• Attacks against user/endpoint devices (71.3%)
  • Ransomware (69.4%)
  • Attacks against server/data within or at the network edge (65.9%)

Interestingly, in spite of the high level of concern about endpoint attacks manufacturers reported a relatively low use of patching as a layer of security protection for edge deployments. Just 29% of participants selected patching as a control they’d use to help protect the components of their primary edge use case. This highlights some of the big challenges manufacturers face in IT-OT convergence situations. Like many IoT devices and embedded OT systems that are now connected into the IT network (and often to the Internet at large), video cameras that manufacturers use on the factory floor may not be supported by timely updates and patching can be logistically difficult. These logistical concerns about patching become even more of a challenge for other connected manufacturing equipment that may not be easily patched due to a plethora of operational constraints.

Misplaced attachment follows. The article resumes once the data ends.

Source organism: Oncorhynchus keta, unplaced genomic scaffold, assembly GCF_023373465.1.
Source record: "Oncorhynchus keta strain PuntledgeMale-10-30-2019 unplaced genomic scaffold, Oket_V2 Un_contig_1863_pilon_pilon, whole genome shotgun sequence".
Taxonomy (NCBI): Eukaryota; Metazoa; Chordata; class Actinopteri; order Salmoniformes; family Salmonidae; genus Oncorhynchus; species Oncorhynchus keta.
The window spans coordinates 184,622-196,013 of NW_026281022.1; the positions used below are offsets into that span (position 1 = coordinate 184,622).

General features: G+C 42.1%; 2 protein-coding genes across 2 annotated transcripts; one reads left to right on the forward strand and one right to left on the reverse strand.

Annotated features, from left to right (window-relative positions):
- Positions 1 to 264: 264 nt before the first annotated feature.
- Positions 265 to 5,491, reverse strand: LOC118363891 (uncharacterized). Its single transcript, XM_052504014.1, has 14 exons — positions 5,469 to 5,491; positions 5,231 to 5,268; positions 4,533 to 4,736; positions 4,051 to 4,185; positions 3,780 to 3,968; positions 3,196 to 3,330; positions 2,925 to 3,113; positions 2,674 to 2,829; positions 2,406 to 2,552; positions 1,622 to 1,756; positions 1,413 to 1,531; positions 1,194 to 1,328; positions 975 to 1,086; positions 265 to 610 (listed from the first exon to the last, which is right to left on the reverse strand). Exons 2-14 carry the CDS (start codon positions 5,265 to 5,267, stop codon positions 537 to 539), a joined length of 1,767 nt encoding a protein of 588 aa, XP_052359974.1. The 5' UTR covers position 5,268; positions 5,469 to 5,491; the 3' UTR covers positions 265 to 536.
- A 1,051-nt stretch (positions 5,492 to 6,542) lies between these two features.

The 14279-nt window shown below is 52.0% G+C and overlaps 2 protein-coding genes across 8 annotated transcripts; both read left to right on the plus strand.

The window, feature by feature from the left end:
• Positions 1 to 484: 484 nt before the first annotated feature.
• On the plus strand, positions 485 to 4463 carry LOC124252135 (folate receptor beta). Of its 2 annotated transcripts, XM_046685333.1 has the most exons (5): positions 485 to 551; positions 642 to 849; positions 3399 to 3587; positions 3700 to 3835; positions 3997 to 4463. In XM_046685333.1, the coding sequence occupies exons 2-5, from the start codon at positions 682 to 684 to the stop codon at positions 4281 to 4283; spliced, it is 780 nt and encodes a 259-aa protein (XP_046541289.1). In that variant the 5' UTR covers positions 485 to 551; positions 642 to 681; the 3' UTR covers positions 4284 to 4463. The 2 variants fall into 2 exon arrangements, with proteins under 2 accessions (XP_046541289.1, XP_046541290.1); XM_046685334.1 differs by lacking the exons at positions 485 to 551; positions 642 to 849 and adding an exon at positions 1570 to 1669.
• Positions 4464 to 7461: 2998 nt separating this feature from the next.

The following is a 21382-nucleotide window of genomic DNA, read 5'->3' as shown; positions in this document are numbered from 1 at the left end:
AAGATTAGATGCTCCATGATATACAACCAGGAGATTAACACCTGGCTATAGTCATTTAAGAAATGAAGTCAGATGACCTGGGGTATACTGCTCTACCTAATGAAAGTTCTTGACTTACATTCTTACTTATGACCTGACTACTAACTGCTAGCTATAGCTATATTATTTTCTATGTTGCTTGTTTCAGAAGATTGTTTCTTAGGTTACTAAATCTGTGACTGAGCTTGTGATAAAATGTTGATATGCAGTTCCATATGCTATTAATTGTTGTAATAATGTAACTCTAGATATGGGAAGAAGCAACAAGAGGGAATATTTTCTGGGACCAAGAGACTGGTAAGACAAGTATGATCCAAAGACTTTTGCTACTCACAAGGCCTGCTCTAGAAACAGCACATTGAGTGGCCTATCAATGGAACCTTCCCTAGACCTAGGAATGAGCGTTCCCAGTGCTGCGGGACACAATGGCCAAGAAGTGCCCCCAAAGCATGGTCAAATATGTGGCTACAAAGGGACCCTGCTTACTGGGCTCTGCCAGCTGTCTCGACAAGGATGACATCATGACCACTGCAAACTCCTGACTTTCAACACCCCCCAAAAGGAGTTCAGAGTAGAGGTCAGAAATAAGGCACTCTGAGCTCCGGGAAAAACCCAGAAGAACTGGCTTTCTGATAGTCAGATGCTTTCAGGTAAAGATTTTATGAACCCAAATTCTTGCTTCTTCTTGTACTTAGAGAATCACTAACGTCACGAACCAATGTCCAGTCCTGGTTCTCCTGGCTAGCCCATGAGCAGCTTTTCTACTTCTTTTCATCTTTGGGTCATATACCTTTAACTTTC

As such, security architects for manufacturers will need to consider more compensating controls to make up for known weaknesses in areas like patching.

Manufacturing ramps up security investments

Currently, manufacturers judge that the cybersecurity controls that will have the highest effectiveness and efficiency are intrusion and threat detection, device authentication, and data leakage monitoring. The overall top-rated control for effectiveness cited by manufacturers was network access controls and associated Zero Trust Network Access (ZTNA)—however, it was also one which was judged to have the highest total cost of ownership.  Given the dynamic and still developing nature of IT- OT convergence, network access control is likely nascent and in limited use at many of these organizations.

The good news is that manufacturers are putting considerable investments into securing their edge use cases in the coming three years. The study found that well over half of manufacturers are investing between 11% - 20% of their total edge use case budget in security controls and other cyber risk management measures. This ongoing investment will play a considerable role in determining the long-term success of new edge innovations for manufacturers in the years to come. Check out the full report here.